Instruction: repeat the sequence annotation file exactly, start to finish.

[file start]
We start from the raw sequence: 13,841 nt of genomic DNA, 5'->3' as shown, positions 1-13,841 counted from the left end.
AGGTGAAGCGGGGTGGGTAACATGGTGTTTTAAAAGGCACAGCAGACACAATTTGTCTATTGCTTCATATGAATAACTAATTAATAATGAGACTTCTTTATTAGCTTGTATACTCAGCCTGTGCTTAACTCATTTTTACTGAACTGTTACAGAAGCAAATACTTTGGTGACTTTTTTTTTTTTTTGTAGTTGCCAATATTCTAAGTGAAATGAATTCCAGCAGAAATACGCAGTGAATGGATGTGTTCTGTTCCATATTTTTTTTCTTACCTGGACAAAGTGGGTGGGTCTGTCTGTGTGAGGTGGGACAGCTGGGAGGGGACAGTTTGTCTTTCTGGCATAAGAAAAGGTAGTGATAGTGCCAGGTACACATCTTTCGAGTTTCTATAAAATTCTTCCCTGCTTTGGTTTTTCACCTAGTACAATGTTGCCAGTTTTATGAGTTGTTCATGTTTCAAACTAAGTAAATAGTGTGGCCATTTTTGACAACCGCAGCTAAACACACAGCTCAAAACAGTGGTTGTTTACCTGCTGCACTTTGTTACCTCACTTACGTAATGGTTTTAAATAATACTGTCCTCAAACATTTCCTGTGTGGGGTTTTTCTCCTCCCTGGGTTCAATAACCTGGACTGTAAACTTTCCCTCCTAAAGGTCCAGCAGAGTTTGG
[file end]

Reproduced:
We start from the raw sequence: 13,841 nt of genomic DNA, 5'->3' as shown, positions 1-13,841 counted from the left end.
AGGTGAAGCGGGGTGGGTAACATGGTGTTTTAAAAGGCACAGCAGACACAATTTGTCTATTGCTTCATATGAATAACTAATTAATAATGAGACTTCTTTATTAGCTTGTATACTCAGCCTGTGCTTAACTCATTTTTACTGAACTGTTACAGAAGCAAATACTTTGGTGACTTTTTTTTTTTTTTGTAGTTGCCAATATTCTAAGTGAAATGAATTCCAGCAGAAATACGCAGTGAATGGATGTGTTCTGTTCCATATTTTTTTTCTTACCTGGACAAAGTGGGTGGGTCTGTCTGTGTGAGGTGGGACAGCTGGGAGGGGACAGTTTGTCTTTCTGGCATAAGAAAAGGTAGTGATAGTGCCAGGTACACATCTTTCGAGTTTCTATAAAATTCTTCCCTGCTTTGGTTTTTCACCTAGTACAATGTTGCCAGTTTTATGAGTTGTTCATGTTTCAAACTAAGTAAATAGTGTGGCCATTTTTGACAACCGCAGCTAAACACACAGCTCAAAACAGTGGTTGTTTACCTGCTGCACTTTGTTACCTCACTTACGTAATGGTTTTAAATAATACTGTCCTCAAACATTTCCTGTGTGGGGTTTTTCTCCTCCCTGGGTTCAATAACCTGGACTGTAAACTTTCCCTCCTAAAGGTCCAGCAGAGTTTGG